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A CurtainUp Review
Fisher is generously doused with glitter that clings to her short red hair and relatively familiar face. Wearing a loose colorful print peignoir over black silk pajamas, she gives the impression that she is ready for bed, or at least she will be as soon as she finishes sharing her own personal bed-time stories with us. In order to get her pajama party off to a nice start, she sings a robust chorus of "Happy Days are Here Again" followed by the confession, "I'm Carrie Fisher and I'm an alcoholic. And this is a true story."
A large screen dominates the center of an attractively abstracted living room setting designed by Alexander V. Nichols (who also gets credit for the lighting and projection design). Projections and film are used advantageously as Fisher's tell-it-all and tell-it-funny monologue runs its course, under the direction of Tony Taccone. She also makes frequent use of a comfy lounging chair after kicking off her bedroom slippers, often transporting herself across the stage barefoot. She is especially keen on making personal contact with members of the audience, even enticing a gentleman, undoubtedly a good sport, to come up on the stage and put on the famous Princess Leia wig in all its braided glory.
Alliteratively speaking, there's a lot of muck beneath the mirth in Fisher's delivery. That she brings it to the surface without apparently harboring any resentment or bitterness is good. As the daughter of Debbie Reynolds and Eddie Fisher and step daughter to Elizabeth Taylor, Fisher draws on her Hollywood celebrity family roots, her ascent to fame in Star Wars and her descent that takes into account her addiction to drugs and alcohol.
Diagnosed as bi-polar, she cheerily confides "I was invited to go to a mental hospital." The truth, as Fisher reveals it, is almost too absurd for words, but she finds the words. There is no lack of material, as old and familiar as it is, as she takes us back to the point in her childhood when her father (Eddie) leaves her mother (Debbie) to go and comfort (Elizabeth) whose husband (Mike Todd) had just died in a plane crash. "He first dried her eyes with his handkerchief, then he consoled her with flowers, and he ultimately consoled her with his penis."
Discovering discomforting similarities between her failed marriage to composer Paul Simon ("a short Jewish man") and her mother's marriage to short and Jewish Eddie Fisher, she also explores the twisted trail that led her to another failed marriage. This time to agent Bryan Lourd who was gay and left her for a man named Scott, but not before he fathered their daughter Billie. As she says about Scott, he was "the man who got the man who got away."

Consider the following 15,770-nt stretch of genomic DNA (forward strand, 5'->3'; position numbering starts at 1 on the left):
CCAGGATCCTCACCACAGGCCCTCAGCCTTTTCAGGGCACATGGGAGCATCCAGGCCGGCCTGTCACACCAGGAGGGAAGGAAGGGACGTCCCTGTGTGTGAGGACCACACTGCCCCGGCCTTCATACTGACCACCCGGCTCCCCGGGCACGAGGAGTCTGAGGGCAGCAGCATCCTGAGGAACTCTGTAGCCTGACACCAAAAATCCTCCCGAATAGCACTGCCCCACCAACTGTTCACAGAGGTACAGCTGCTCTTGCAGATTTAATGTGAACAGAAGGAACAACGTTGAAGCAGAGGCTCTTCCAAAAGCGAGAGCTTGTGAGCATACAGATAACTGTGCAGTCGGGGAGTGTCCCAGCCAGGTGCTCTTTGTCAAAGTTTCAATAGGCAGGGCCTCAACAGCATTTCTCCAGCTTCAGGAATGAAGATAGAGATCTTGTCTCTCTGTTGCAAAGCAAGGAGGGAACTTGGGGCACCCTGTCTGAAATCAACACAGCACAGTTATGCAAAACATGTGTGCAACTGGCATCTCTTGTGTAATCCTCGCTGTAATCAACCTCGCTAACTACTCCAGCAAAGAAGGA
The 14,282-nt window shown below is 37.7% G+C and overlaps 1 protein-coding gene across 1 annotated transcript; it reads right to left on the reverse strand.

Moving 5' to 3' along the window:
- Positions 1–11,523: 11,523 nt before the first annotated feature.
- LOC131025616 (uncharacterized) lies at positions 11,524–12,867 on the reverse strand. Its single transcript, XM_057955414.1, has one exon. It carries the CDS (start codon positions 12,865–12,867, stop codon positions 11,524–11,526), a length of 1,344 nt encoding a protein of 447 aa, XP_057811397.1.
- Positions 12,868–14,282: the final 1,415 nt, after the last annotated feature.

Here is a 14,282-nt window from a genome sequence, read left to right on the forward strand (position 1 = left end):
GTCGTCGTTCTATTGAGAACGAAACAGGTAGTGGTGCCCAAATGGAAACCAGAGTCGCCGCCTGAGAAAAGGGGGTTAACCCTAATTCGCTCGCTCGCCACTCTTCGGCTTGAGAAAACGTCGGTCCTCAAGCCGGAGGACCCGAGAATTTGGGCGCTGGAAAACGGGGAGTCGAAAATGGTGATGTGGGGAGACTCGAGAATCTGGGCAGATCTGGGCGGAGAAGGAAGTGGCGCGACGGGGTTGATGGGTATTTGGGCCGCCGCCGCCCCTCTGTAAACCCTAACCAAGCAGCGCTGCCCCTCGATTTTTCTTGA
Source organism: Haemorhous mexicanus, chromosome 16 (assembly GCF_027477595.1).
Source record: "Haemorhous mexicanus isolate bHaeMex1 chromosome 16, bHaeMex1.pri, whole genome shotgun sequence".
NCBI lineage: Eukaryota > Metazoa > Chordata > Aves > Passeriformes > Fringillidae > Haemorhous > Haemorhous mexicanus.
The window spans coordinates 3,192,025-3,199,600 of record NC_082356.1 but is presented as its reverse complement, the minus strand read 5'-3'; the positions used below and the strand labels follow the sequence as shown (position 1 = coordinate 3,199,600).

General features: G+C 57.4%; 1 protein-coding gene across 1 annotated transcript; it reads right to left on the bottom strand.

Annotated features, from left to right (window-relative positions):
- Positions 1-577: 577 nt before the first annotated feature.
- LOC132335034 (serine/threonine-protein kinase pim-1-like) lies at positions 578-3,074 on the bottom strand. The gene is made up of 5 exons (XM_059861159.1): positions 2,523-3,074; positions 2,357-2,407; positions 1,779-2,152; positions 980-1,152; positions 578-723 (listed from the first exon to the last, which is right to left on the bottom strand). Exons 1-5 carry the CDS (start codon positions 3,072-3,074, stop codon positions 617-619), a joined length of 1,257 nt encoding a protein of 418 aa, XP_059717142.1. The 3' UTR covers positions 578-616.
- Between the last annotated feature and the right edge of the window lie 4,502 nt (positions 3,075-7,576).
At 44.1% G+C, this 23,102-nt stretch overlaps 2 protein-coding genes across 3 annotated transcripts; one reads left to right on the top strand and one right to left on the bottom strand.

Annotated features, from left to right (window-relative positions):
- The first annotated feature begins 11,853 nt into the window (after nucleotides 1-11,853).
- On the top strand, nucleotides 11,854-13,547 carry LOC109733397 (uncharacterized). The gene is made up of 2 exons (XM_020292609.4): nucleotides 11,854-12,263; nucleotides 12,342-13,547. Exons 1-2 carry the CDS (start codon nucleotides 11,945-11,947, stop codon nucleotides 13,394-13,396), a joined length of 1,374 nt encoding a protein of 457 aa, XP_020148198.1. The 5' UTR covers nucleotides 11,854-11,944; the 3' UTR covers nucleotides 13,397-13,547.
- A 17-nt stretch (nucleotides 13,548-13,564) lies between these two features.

Fisher gets plenty of mileage out of these weirdly turbulent relationships but she pulls them together entertainingly and without resorting to blame or resentment. Easily exploitable considering her pedigree, Fisher also appears to be allowing her "manic depressive" history to serve her therapeutically. She has proven herself a gifted writer (Postcards from the Edge et al.) and now stands up with commendable resolve to let the facts speak for themselves. — none more comically than how she uses a blackboard for a session she calls "Hollywood Inbreeding 101." Attempting to answer her daughter Billy's question whether she is related to her boyfriend Rhys Tivey, Elizabeth Taylor's grandson, Fisher uses a pointer to take us through a maze of well-known celebrity faces, affairs, marriages and divorces to show the eventual connection. The answer: "You are related by scandal."
Although Fisher's life has proven to be eminently readable in book form, her amiable stage performance makes it clear how important personal connections are and have always been to her. The audience at the performance I attended certainly seemed amused by her wittily conceived anecdotes, but they also seemed obliged to play the role of a support group. Is Fisher sport enough to recreate a scene from Star Wars? You bet, and to the audiences delight.
There is an irony in that Fisher is performing at the one-time infamous disco Studio 54, which she admits to having frequented (in her wayward past) but and that's now the home of the Roundabout Theatre Company, known for its classic revivals. It's true that Fisher's life has been gainfully revived. But is she really ready to be considered a classic?